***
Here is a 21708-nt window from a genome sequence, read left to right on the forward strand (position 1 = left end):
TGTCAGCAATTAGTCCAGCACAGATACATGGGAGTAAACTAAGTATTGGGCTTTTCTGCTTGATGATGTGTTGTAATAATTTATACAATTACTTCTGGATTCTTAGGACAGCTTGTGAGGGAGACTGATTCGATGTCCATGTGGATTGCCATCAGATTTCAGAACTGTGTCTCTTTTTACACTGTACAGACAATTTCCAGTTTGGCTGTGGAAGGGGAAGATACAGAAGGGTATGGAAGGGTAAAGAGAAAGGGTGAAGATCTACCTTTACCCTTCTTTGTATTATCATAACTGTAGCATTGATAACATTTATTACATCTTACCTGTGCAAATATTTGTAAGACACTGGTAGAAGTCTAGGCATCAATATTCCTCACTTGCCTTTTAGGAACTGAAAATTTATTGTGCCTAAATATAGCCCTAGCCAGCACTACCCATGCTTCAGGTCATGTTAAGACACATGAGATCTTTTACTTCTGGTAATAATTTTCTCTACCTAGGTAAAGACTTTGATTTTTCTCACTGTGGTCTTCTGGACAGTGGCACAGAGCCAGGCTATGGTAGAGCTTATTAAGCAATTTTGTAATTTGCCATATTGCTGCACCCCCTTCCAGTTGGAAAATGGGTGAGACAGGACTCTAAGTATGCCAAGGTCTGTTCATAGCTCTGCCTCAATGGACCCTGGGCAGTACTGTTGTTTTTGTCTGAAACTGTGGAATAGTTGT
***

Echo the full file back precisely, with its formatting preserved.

Here is a 21708-nt window from a genome sequence, read left to right on the forward strand (position 1 = left end):
TGTCAGCAATTAGTCCAGCACAGATACATGGGAGTAAACTAAGTATTGGGCTTTTCTGCTTGATGATGTGTTGTAATAATTTATACAATTACTTCTGGATTCTTAGGACAGCTTGTGAGGGAGACTGATTCGATGTCCATGTGGATTGCCATCAGATTTCAGAACTGTGTCTCTTTTTACACTGTACAGACAATTTCCAGTTTGGCTGTGGAAGGGGAAGATACAGAAGGGTATGGAAGGGTAAAGAGAAAGGGTGAAGATCTACCTTTACCCTTCTTTGTATTATCATAACTGTAGCATTGATAACATTTATTACATCTTACCTGTGCAAATATTTGTAAGACACTGGTAGAAGTCTAGGCATCAATATTCCTCACTTGCCTTTTAGGAACTGAAAATTTATTGTGCCTAAATATAGCCCTAGCCAGCACTACCCATGCTTCAGGTCATGTTAAGACACATGAGATCTTTTACTTCTGGTAATAATTTTCTCTACCTAGGTAAAGACTTTGATTTTTCTCACTGTGGTCTTCTGGACAGTGGCACAGAGCCAGGCTATGGTAGAGCTTATTAAGCAATTTTGTAATTTGCCATATTGCTGCACCCCCTTCCAGTTGGAAAATGGGTGAGACAGGACTCTAAGTATGCCAAGGTCTGTTCATAGCTCTGCCTCAATGGACCCTGGGCAGTACTGTTGTTTTTGTCTGAAACTGTGGAATAGTTGT